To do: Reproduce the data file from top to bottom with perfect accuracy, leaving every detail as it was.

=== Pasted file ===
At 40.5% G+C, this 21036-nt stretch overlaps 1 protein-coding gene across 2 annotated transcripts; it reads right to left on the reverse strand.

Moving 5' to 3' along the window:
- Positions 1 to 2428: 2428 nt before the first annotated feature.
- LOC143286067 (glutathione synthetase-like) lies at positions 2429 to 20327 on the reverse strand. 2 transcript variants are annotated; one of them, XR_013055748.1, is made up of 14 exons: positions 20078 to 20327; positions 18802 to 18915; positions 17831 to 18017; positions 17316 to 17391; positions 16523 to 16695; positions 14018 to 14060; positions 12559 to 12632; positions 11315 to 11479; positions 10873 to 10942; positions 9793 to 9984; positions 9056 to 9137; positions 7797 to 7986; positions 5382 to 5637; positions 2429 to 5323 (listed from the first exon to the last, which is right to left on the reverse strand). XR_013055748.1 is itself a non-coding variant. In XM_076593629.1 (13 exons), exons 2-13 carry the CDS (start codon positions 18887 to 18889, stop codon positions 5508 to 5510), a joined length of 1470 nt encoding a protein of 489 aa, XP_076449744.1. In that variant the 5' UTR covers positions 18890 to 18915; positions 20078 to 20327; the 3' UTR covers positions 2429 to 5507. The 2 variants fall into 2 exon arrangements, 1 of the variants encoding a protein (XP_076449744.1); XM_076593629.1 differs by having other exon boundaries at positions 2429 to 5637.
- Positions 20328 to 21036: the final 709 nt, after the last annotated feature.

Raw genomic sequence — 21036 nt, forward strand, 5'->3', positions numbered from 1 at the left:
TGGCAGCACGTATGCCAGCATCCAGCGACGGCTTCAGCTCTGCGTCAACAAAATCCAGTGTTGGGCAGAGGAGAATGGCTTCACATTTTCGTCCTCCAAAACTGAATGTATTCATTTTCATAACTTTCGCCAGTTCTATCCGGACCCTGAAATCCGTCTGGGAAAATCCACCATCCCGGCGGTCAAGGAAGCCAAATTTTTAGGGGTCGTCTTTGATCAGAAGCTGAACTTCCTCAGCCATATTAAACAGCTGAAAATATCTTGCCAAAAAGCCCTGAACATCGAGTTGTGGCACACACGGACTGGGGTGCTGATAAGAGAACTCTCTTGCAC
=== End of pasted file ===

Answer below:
At 40.5% G+C, this 21036-nt stretch overlaps 1 protein-coding gene across 2 annotated transcripts; it reads right to left on the reverse strand.

Moving 5' to 3' along the window:
- Positions 1 to 2428: 2428 nt before the first annotated feature.
- LOC143286067 (glutathione synthetase-like) lies at positions 2429 to 20327 on the reverse strand. 2 transcript variants are annotated; one of them, XR_013055748.1, is made up of 14 exons: positions 20078 to 20327; positions 18802 to 18915; positions 17831 to 18017; positions 17316 to 17391; positions 16523 to 16695; positions 14018 to 14060; positions 12559 to 12632; positions 11315 to 11479; positions 10873 to 10942; positions 9793 to 9984; positions 9056 to 9137; positions 7797 to 7986; positions 5382 to 5637; positions 2429 to 5323 (listed from the first exon to the last, which is right to left on the reverse strand). XR_013055748.1 is itself a non-coding variant. In XM_076593629.1 (13 exons), exons 2-13 carry the CDS (start codon positions 18887 to 18889, stop codon positions 5508 to 5510), a joined length of 1470 nt encoding a protein of 489 aa, XP_076449744.1. In that variant the 5' UTR covers positions 18890 to 18915; positions 20078 to 20327; the 3' UTR covers positions 2429 to 5507. The 2 variants fall into 2 exon arrangements, 1 of the variants encoding a protein (XP_076449744.1); XM_076593629.1 differs by having other exon boundaries at positions 2429 to 5637.
- Positions 20328 to 21036: the final 709 nt, after the last annotated feature.

Raw genomic sequence — 21036 nt, forward strand, 5'->3', positions numbered from 1 at the left:
TGGCAGCACGTATGCCAGCATCCAGCGACGGCTTCAGCTCTGCGTCAACAAAATCCAGTGTTGGGCAGAGGAGAATGGCTTCACATTTTCGTCCTCCAAAACTGAATGTATTCATTTTCATAACTTTCGCCAGTTCTATCCGGACCCTGAAATCCGTCTGGGAAAATCCACCATCCCGGCGGTCAAGGAAGCCAAATTTTTAGGGGTCGTCTTTGATCAGAAGCTGAACTTCCTCAGCCATATTAAACAGCTGAAAATATCTTGCCAAAAAGCCCTGAACATCGAGTTGTGGCACACACGGACTGGGGTGCTGATAAGAGAACTCTCTTGCAC